Kiev: Eat, Drink and Stay

Places to eat and drink

shatoSlavutych Shato Brewery (Ukrainian)

In Kiev you rejoice when you stumble upon a place with an English menu. Shato is one such place. Although it is pricey by Kiev standards it is definitely worth a visit thanks to its English speaking staff, English menu, great view for people watching and tasty beer. You’ll recognise it easily owing to the giant pint glass sign hanging above its entrance!

I opted for the chicken Kiev (when in Rome and all that), crispy potato pancakes and the original Shato beer. Portion sizes were not the biggest but were still filling enough. I thought the beer here was very good and I’d definitely like to drink it again in the future.

My total bill came to 240UAH which was quite high (I had a three course meal and three beers in Palat No. 6 for 150UAH the day before) but is still minute compared to places I eat in back home and is compensated for by the great view you get of the street outside and the opportunity to people watch in a comfortable and cosy location.

I’d definitely recommend a visit here if you find yourself hungry and just off the main square. Additional bonus points for the waitress telling me I looked like Justin Timberlake – and, before you say anything about tips, this was after I’d already paid my bill!

Click here to visit the Slavutych Shato Brewery website for more information.

lvivPalat No. 6 (Ukrainian)

Palat No. 6 is a funky little bar hidden in a basement down a dingy back alley. If you can find it, it is well worth a visit. Loosely hospital-themed, the barmen and waitresses wear nurse outfits and doctors’ scrubs. The place offers a vast range of drinks at dirt cheap prices (beers come in at under 50p, most other drinks under £1) and a wide array of shots served in test tubes. You might be offered the chance to don a straitjacket and have liquor syringed into your mouth by the waitresses or, if you’re really unlucky, asked if you would like to undertake the ‘helmet challenge’. This involves you wearing a helmet that is set alight and necking shots as the staff heartily clobber your head with an assortment of items. Not for everyone, I’ll admit!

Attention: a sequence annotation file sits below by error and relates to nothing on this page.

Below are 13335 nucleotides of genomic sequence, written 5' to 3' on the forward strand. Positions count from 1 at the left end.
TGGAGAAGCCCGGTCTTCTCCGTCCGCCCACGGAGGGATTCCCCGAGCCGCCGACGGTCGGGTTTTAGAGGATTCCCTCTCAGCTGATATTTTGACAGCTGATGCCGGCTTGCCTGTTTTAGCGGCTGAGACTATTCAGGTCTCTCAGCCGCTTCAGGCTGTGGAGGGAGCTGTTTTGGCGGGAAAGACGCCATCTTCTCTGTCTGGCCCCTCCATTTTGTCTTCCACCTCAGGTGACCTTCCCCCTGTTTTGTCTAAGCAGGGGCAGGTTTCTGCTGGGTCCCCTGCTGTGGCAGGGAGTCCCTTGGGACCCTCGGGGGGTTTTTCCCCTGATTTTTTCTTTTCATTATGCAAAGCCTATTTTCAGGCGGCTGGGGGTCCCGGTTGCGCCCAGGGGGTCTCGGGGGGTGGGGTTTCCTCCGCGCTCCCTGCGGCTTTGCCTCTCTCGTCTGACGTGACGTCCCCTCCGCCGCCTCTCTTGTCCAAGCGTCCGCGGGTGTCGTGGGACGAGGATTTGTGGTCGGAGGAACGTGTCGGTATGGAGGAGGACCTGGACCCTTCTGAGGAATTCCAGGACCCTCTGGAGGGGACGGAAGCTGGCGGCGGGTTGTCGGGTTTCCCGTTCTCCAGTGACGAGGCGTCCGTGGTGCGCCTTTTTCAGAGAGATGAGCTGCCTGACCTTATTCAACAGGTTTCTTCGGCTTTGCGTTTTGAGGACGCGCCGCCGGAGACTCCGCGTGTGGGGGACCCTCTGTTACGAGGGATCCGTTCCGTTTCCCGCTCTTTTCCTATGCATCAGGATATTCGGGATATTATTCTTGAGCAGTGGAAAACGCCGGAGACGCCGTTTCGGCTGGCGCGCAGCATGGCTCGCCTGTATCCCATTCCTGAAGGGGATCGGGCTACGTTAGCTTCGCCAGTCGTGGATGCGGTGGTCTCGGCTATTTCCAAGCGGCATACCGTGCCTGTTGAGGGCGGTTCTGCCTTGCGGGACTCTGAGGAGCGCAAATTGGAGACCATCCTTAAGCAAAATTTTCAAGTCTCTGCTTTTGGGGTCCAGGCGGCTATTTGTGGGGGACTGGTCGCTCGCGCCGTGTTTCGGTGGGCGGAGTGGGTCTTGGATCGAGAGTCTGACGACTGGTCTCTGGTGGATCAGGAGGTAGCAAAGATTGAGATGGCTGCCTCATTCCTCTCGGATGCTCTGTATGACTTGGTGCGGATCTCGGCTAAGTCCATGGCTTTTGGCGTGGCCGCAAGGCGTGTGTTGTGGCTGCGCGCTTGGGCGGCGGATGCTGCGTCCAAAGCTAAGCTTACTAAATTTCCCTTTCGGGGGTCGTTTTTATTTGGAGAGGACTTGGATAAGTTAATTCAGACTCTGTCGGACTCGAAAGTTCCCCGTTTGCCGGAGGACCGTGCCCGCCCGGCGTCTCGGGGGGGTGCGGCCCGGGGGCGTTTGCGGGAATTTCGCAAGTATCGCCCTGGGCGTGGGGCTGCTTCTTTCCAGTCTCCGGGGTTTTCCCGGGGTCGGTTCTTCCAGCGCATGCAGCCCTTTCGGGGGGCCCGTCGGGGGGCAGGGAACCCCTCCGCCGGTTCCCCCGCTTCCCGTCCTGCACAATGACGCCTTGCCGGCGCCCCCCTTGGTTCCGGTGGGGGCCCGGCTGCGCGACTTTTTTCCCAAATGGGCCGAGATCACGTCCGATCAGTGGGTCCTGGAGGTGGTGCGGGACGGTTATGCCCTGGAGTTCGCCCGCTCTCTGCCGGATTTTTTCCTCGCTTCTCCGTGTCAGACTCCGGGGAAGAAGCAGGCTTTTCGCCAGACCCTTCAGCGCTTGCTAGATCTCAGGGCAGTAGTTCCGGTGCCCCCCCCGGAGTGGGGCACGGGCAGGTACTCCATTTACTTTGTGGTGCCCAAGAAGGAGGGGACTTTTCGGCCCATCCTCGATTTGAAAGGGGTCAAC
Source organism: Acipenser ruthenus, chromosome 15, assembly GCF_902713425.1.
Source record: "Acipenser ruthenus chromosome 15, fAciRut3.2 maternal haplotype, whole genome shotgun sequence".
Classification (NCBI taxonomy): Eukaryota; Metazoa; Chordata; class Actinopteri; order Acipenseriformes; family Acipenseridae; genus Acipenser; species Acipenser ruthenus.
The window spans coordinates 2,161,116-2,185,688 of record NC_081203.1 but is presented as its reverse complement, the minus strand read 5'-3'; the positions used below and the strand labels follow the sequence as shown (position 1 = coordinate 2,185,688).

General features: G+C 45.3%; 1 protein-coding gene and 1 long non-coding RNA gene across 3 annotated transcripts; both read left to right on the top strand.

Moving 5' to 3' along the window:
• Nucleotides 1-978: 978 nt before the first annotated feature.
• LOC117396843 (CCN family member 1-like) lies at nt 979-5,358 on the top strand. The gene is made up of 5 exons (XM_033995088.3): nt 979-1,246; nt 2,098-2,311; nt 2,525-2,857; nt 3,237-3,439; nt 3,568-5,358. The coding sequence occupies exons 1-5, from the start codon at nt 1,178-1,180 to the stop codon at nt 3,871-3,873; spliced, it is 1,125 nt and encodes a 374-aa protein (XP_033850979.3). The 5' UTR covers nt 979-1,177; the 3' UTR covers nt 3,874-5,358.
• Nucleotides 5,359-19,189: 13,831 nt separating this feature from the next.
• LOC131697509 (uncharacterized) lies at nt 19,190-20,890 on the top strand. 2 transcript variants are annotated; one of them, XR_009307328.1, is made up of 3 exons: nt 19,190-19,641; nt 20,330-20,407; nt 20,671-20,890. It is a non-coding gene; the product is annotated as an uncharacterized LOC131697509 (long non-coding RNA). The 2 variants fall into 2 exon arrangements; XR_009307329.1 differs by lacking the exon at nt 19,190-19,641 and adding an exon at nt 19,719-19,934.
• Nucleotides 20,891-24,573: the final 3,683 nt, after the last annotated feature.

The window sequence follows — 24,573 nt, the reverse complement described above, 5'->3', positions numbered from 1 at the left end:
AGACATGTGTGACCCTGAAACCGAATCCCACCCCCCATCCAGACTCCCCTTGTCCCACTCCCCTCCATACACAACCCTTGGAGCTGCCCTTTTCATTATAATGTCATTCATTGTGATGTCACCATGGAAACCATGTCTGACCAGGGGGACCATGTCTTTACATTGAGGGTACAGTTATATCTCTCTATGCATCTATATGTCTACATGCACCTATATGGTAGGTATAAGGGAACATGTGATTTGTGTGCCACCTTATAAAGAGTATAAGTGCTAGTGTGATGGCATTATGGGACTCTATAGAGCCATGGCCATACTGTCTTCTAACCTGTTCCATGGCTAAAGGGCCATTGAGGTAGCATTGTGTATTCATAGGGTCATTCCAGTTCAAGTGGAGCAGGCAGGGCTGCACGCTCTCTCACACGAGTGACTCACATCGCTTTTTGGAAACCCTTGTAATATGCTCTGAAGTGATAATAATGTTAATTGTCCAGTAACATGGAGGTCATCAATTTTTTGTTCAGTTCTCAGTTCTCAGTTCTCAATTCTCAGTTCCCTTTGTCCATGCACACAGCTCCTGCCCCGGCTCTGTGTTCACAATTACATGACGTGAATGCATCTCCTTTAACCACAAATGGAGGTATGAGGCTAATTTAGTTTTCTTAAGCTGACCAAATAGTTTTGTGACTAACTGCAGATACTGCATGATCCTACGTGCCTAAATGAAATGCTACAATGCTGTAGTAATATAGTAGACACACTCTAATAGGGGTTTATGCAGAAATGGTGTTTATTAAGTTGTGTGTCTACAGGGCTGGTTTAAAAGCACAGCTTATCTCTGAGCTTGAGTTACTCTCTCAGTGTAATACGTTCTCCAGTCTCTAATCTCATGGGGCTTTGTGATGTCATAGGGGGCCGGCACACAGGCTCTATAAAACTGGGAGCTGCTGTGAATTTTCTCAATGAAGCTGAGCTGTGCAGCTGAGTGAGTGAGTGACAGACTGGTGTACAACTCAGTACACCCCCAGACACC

Palat No. 6 offers an English menu and serves hearty food in large portions that help steel you against the brisk outdoor conditions of wintertime Kiev. The red borscht here is particularly good and inspired me to try making my own version after I returned home. Don’t get too excited by the banana spleen dessert option – it isn’t, as our group thought, some grisly play on words but a simple misspelling of the more traditional banana split! My entire meal – which consisted of three beers, a starter, a main course and a third of the banana spleen – was an absolute bargain, coming in at under a fiver (150UAH).

Open till 2am, Palat No. 6 would be the ideal way to spend a boozy night in Kiev and is a must visit if you stay at the nearby Kiev Central Station Hostel.


This tiny hole in the wall take-out joint was recommended by the owners of the hostel I stayed at. I was famished after a long day travelling to Kiev so I made Burger Farm my first stop. Located directly beneath the Fazenda Bar (see below) it is a tiny cubicle barely big enough to contain the two bustling workers within. The menu is limited to a small selection of burgers and sides and is scrawled on the glass above the service hatch. It is in Cyrillic and there are no English translations but, as some letters in Russian are the same as in English, you can fathom one or two of the ingredients to make better informed choices. Practising your Russian alphabet briefly before leaving will be beneficial here and at other restaurants.

I ended up choosing a plain old cheeseburger. The patty was cooked to order so the wait was substantial but the burger I received was tasty, juicy and well worth the wait. My fellow hostel goers ordered different variations and were similarly pleased with their purchases. Prices are relatively cheap across the board. If you find yourself staying in or near the hostel I did, you could do a lot worse than stopping off here for a bite to eat. Once you finish you can head upstairs for drinks at the Fazenda Bar.

Click here to visit the Burger Farm website for more information (in Russian).

Fazenda Bar (Cocktails) THIS BAR HAS NOW CLOSED

If you order a meal from Burger Farm before coming here make sure you finish it first – the gruff bouncer won’t be happy otherwise!  Split into two separate sections each with a distinct Soviet era flavour, Fazenda Bar is a cosy cocktail bar popular with the local student population. A chalkboard above the bar displays a wide range of cocktails in Cyrillic and English, some familiar, others less so. There are regular 2-for-1 offers available so trying out the lesser known options becomes less of a lottery.